‘Crowd’ Sticks Up For Mob
The IT Crowd started its latest series on Friday night (and very good it was too, one of the best Britcoms out there), but it was interesting to see comments from creator Graham Linehan here. Not that he’s pro-piracy, he says, but he is a firm believer that the current system needs to be shelved and a new one put in its place. “It’s probably not been the best thing for people to brand themselves as pirates … the image we should be concentrating on is sharing,” he says. His arguments are not always entirely crystal clear and sometimes clumsy, but where they work is in not pretending to know all the answers, as so many piracy, 0r rather filesharing, advocates and Internet warriors often do, often stating their case in in exceedingly aggressive and juvenile terms.
“The current system is broken and everybody is pretending that it’s not. Can’t we talk about this and try and come up with something that is good for everyone?” runs one line. It’s a bit simplistic and sounds like a hippy-ish anti-war mantra (“Can’t we all just get along?”), but again, it adopts a better tone than many. Again, he’s not promising answers (“It feels like you’ve bought a car and it’s not working properly. And I can’t fix the car but I can tell you when it’s fucking broken.”), but it’s interesting to see what might be a more sensible debate opening up.
There’s a slightly muddled thinking here. The public, he believes, want to cut through the marketing hype and discover things for themselves, and to be able to buy things globally on a day and date basis… “With piracy, people think it’s about getting stuff for free,” he says. “It’s not – it’s about getting rid of the middleman that stands between you and your enjoyment of the film or music.” Obviously this will take an eternity – wading through tons of self-made rubbish before potentially inadvertently stumbling across something as good as The IT Crowd. Marketing is essential to at least push or nudge you in the direction of something – even bombarded with marketing messages, hype and clutter as we are, We at The Raygun had to sift through a lot of poor sitcoms before discovering The IT Crowd (and even then, it took a few episodes to really start working and for The Raygun to “get it”.
He goes on to discuss the DVD of The IT Crowd – saying that he believes fans will download, presumably for free, and then, as fans, will go and buy he box set. Simplistic, maybe, but, yes, it could work, but it shows a heck of a lot of faith in human nature.(He doesn’t believe in pre-transmission leaks however, although curiously, The IT crowd was previewing on Channel 4’s own website ahead of its transmission…)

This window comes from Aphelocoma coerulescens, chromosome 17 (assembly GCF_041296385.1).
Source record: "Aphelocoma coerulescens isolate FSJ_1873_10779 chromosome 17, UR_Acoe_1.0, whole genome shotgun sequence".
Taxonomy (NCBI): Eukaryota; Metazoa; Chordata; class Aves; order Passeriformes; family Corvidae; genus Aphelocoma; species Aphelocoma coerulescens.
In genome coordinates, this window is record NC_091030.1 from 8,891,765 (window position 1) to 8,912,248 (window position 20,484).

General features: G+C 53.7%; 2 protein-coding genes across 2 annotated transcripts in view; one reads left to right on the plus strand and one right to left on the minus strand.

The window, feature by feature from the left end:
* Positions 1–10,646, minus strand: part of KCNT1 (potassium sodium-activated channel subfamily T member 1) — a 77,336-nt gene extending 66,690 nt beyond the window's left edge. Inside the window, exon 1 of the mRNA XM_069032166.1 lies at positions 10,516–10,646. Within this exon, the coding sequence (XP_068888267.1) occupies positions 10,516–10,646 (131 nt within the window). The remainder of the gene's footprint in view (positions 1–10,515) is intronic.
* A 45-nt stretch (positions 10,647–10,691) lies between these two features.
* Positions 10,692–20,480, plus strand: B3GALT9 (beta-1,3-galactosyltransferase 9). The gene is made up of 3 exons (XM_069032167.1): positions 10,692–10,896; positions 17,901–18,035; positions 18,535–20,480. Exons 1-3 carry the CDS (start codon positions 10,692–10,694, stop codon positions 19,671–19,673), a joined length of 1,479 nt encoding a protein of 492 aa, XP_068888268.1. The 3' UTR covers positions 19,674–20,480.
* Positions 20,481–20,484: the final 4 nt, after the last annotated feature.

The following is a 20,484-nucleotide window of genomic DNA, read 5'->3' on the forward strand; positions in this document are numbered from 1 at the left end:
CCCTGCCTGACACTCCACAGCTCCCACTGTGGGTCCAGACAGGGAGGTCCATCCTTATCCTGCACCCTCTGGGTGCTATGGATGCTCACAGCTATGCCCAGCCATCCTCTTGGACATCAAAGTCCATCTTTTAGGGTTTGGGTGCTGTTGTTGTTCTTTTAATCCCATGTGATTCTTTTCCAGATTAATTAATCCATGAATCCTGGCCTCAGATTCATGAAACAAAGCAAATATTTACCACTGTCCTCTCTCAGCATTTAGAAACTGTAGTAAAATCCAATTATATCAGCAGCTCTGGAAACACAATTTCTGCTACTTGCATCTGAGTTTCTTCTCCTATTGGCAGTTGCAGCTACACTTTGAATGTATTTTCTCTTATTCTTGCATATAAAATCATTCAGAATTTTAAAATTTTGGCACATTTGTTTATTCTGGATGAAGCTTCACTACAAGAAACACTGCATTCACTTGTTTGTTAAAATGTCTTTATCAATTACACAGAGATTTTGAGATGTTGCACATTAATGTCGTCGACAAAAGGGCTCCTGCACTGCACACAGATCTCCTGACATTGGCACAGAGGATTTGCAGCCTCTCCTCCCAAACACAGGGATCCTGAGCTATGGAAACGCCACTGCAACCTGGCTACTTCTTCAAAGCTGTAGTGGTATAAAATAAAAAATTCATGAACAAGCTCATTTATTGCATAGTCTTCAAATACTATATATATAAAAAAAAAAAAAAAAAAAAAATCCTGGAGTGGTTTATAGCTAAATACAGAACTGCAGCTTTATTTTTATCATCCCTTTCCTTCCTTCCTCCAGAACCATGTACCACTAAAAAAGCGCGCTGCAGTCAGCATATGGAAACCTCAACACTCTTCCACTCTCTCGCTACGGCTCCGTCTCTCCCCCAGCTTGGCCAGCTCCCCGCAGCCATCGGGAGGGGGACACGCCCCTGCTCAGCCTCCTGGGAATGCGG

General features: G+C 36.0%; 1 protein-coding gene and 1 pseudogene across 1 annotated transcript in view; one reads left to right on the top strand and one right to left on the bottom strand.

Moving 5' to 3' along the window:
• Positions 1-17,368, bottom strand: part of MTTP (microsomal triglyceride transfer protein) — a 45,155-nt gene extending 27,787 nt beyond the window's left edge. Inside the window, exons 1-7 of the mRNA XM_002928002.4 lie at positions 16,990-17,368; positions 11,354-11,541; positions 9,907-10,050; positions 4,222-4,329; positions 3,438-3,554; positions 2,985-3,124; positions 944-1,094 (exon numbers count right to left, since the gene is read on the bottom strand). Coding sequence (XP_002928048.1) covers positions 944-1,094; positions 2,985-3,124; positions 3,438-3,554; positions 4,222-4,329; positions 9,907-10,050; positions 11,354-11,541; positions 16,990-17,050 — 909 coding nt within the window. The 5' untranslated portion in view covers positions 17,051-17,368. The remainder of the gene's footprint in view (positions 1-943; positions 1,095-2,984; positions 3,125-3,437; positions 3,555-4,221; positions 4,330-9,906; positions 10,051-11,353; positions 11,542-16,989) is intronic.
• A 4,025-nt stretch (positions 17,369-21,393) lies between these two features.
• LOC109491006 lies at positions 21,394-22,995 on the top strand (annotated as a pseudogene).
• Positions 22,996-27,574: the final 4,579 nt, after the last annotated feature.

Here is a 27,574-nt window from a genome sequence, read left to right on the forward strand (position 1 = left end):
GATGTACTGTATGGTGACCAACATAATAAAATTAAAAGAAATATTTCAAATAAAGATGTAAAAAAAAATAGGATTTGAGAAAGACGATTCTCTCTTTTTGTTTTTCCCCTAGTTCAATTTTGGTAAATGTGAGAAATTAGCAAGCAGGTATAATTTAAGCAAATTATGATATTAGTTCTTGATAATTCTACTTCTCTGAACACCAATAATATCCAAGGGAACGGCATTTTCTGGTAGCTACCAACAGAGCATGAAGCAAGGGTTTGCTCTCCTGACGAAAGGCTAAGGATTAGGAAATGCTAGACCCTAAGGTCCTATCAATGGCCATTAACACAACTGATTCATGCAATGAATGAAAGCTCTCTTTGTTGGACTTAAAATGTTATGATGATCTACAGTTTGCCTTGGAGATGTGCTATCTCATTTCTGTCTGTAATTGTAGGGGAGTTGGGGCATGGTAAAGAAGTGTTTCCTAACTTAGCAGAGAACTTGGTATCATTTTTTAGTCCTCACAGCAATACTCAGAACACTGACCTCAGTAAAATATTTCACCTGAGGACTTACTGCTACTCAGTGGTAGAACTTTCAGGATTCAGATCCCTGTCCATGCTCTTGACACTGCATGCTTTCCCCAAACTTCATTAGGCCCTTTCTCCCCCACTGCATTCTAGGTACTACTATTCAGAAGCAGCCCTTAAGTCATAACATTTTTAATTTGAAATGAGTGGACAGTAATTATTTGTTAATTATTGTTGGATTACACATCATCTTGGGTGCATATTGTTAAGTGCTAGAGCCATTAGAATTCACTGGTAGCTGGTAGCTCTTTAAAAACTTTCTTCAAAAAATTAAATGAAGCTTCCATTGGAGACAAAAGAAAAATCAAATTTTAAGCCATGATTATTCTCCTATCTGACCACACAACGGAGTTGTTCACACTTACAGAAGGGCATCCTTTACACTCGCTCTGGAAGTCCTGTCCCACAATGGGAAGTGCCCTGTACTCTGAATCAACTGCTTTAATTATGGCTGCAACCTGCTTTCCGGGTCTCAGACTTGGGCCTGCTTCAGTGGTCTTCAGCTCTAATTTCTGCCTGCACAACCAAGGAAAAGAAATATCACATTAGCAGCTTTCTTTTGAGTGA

Elsewhere, another comic we admire, Peter Serafinowicz, expressed loosely similar sentiments here. His thinking is possibly less clear than Linehan’s, who he obviously knows, but his style is more open. He admits to illegally downloading his own shows and films he has appeared in, accepts that some pirated versions of things he is involved with creatively can act as a “calling card”. Again, he uses the argument, not necessarily backed up with facts but more from belief, that fans will go out and buy the DVD if they like it enough. He accepts that big budget shows may not be able to survive if no one buys them (yet fails to follow up that line of thinking) and even trots out the tired argument that the lengthy anti-piracy ads and trailers have driven him to illegally download promo-free product (why is everyone so down on trailers?).
His conclusion is similar to Linehan’s: something needs to be done. “I don’t understand business, but I can see that the old model needs to change. Perhaps it’ll involve direct micro-payments. Perhaps you’ll pay Apple or whoever a monthly flat fee to license all their content. Most importantly, I believe that the direct and deepening connection artists now have with their fans, be they independent bands or Hollywood talkshow hosts, will play a huge part.” He ends on a neat line – threatening to sue himself – but his witticism hides the fact that his and Linehan’s comments could be marking a change in the way “artists” view copyright.
What is interesting is the creative community, at least certain elements within the UK, are now starting to move towards this kind of thinking.
Is it borne from a deep desire to share the fruits of their labour with the public, to have their work seen?
Or is it that they don’t want to alienate their fans and potential fans by saying piracy is harming them? Internet warriors’ ire is directed towards the big corporations and money-makers. We know; we’ve read piles of this on forums and comment sections. “These big businesses won’t go bust, they’re making obscene amounts from us,” the argument runs (forgetting about the losses these people have to endure when things don’t go according to plan).
Their anger isn’t directed towards the creative community, but look at the flak Lily Allen received when she spoke out against illegal downloaders. So maybe saying that these illegal fileharers and downloaders aren’t that bad, you know, a bit like hoodies, the grown-ups don’t understand them, is the way forward. (“The world at the moment seems to be divided into the people who get it and the people who don’t, and they’re the people making the laws,” says Linehan, sticking it to the same man who pays his wages.)
Or maybe the debate really is moving to another level. Maybe we are edging ever closer to a consensus of opinion. We at The Raygun just stumbled across these two articles within days of each other and it struck us as perhaps signifying a shift in the debate.
What actually happens remains to be seen. Serafinowicz has just released a DVD of his series, while The IT Crowd will be coming out later this year, so they themselves aren’t necessarily changing the business model yet, they’re still taking money from our industry.Tags: comment, Piracy
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